-Brendan McCarthy Spider-Man. Click or else.
-I have a hate relationship with horror movies, but this essay by Lauren Davis over on io9 about what makes great horror is excellent.
I have to confess, it’s very hard for me to watch horror movies. It’s not that I don’t enjoy the occasional scare, and it’s not that I’m worried about ghosts and monsters following home (although I will confess to a mild fear of zombies). No, it’s just that when the body count starts rising, I start feeling, well, sad. I don’t come out of the theater pumping with adrenaline; I’m too distracted thinking about the people who died and the loved ones they’ve left behind.
Absolutely a must-read.
-You know what’s more exciting than Marvel joining Disney or whatever it was that happened to DC? The Comics Journal reorganizing. Good interview at CBR:
Groth: I see this is an opportunity to create a true web version of “The Comics Journal,” to in effect combine the virtues of both the web and print as I understand them, which is to say, a single “place” where readers can come and expect a consistently intelligent, idiosyncratic, combative, and occasionally clashing conversation about comics and cartooning. Over the past few years I’ve noticed smarter critical commentary on the Net, but it’s scattered all over the place, buried in the usual mountain of frivolous, tepid, dimwitted, unreadable fanboy drivel. There’s no single website you can visit and anticipate a range of interesting sensibilities on an equal footing, so one of my goals is to distill the best criticism and journalism we can into a single site.
I’ve never actually read an issue of TCJ, though I’ve kinda always meant to. I expect to be alternately infuriated at and elated with the content they come up with. Don’t let me down, guys! (Also if you could make past issues, like TCJ 298 for example, available as PDFs for people who don’t really have room in their tiny San Francisco apartments, that’d be great. Muchas smooches.)
-Savage Critic doubleheader! Jog goes in to great effect on the art in the Greg Rucka/JH Williams III Detective Comics (and JHW3 is the coolest initials in comics since edex), and David Uzumeri drops some bombs on the writing.
My own feelings on ‘Tec are complicated. I like the art more than the story, which feels a little pat, so I don’t buy it monthly. However, once the hardcover drops? Ooowhee. I’ll be on Amazon like a shot.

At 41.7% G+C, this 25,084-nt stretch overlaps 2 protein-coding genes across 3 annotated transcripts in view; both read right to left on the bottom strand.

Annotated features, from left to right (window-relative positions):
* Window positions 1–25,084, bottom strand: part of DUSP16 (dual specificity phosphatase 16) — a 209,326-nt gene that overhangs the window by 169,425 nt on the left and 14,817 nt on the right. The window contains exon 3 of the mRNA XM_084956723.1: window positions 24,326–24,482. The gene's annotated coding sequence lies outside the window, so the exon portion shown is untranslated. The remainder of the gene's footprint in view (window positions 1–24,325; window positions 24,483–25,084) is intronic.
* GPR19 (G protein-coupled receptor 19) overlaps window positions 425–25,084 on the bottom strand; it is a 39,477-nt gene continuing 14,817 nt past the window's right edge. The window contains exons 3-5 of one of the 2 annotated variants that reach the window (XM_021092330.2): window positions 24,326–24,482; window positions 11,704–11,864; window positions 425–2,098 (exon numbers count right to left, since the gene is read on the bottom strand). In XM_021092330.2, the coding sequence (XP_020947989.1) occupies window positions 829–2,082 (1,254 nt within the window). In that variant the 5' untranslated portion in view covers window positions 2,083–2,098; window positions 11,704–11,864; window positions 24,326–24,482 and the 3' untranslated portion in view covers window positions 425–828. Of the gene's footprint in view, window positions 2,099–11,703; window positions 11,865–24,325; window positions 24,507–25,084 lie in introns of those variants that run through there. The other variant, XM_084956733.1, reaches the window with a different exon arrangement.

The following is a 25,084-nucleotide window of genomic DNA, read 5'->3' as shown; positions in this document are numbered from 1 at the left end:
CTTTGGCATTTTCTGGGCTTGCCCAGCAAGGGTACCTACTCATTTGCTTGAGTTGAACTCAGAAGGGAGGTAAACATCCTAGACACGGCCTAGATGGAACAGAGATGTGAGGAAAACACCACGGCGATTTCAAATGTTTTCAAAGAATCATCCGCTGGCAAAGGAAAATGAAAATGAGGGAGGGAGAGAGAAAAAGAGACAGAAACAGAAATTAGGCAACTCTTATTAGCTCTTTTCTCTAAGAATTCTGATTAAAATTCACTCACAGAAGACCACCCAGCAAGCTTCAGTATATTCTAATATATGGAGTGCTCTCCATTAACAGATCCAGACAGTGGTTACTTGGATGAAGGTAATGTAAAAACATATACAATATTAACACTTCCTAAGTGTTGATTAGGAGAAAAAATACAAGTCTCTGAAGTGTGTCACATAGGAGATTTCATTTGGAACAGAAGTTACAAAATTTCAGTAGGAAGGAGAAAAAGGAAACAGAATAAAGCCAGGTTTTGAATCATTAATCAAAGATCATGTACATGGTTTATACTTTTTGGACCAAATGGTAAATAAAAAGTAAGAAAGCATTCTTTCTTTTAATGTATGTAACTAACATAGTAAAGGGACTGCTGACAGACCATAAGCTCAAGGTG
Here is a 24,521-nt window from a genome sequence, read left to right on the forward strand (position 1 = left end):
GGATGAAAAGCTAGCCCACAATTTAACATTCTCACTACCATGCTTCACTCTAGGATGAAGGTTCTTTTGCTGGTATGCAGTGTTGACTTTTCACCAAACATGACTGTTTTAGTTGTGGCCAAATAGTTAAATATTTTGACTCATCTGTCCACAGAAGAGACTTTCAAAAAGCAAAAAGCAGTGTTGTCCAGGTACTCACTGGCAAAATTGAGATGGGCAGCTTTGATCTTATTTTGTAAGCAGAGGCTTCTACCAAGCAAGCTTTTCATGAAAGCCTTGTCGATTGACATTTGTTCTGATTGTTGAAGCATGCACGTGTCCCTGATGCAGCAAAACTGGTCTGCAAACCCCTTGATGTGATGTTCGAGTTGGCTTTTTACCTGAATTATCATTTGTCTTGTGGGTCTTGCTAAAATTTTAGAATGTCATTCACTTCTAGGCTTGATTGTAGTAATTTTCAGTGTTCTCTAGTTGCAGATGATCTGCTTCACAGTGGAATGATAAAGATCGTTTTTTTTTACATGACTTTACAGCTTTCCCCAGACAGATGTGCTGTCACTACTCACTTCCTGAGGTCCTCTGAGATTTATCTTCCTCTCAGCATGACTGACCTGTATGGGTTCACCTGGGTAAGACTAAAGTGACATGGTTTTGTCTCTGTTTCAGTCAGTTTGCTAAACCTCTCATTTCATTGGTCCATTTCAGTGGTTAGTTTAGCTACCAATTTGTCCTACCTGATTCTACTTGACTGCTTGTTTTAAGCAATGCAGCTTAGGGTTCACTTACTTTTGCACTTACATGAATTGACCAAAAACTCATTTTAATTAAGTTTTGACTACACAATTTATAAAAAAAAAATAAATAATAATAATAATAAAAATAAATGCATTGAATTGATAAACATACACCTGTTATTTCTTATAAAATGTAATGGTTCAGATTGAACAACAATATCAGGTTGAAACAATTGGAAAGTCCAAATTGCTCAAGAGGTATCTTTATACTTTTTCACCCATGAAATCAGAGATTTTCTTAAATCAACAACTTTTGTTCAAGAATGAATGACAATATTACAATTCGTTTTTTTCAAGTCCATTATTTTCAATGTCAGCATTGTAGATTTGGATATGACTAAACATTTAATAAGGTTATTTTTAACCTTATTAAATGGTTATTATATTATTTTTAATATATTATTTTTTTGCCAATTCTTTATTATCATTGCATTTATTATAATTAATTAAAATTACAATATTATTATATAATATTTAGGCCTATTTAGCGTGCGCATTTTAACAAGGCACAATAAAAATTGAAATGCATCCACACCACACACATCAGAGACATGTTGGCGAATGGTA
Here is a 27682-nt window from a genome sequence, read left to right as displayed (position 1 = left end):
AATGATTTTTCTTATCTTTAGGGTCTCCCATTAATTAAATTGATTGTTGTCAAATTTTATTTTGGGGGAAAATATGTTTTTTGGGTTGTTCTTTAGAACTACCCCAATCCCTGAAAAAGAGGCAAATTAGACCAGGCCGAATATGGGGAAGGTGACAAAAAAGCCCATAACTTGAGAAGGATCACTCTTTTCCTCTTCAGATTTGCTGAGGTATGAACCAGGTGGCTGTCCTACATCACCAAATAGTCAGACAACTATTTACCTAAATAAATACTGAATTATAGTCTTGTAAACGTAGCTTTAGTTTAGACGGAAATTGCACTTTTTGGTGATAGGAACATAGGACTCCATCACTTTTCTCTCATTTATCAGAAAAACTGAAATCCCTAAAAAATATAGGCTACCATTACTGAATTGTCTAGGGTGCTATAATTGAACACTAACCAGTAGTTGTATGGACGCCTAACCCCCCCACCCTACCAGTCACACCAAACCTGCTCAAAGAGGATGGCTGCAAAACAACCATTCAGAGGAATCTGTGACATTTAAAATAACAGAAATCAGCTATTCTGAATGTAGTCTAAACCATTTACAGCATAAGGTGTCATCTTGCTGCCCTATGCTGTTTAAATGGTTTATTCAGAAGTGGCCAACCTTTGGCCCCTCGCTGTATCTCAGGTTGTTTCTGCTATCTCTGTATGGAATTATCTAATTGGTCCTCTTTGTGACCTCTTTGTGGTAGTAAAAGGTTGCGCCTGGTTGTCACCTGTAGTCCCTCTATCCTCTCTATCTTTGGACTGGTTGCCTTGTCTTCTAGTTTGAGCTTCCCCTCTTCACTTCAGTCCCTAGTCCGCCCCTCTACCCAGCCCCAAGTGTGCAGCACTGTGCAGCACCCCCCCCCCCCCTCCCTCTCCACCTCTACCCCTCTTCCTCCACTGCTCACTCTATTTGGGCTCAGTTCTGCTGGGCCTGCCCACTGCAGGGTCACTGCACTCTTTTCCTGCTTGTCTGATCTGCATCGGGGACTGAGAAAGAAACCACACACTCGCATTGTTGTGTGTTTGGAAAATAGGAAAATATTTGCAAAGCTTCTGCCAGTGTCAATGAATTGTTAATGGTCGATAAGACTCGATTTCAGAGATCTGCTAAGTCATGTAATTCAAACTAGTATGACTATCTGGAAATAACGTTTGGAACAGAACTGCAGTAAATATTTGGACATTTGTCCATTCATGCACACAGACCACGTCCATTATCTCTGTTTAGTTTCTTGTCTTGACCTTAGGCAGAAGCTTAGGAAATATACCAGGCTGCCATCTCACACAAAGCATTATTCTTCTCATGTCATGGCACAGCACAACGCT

-Tucker Stone looks at comics criticism and kicks some knowledge:
Comics doesn’t have Tastemakers, maybe they did once, but that time is gone. It’s always been a fractured landscape anyway–initial chunks of comics criticism doled out in fanzines or fan clubs, with the occasional academic polemic turned out for audiences in the low hundreds–and the Internet was able to finish the job of fracturing quicker than it’s been able to on music and film. We all do it, you, me, the guy at the store–reading only those who agree with us up until they say something we don’t like, we burn bridges, blog ourselves, trusting no one. After all, That Guy likes Guggenheim’s Blade series–what’s he know? That Girl’s favorite comic last week was some manga about dating–all the smart kids know it was the GI Joe/Cobra Special!
His point about controlling the critique that exists is a good’un.
-Keeping it in the family, Nina Stone has a beautiful slash brutal takedown of Gotham City Sirens.
Mr. Gag Reflex is apparently not over being dissed by Joker, and so the plot is about him taking his breakup feelings out on Harlequin, the Joker’s ex-girlfriend. I don’t know how this completely relates to the issue before, but maybe it means that the Joker and Harlequin aren’t actually over. To be honest, I don’t really care if I ever find out. It took too many pages of overwhelming art to tell this story. Let me explain.
Really, it’s good. Click thru.
-The Funnybook Babylonians want you to call in and leave
obscene messages listener mail. Ask question, share an anecdote, and they might just play it on the show. Tell them I sent you.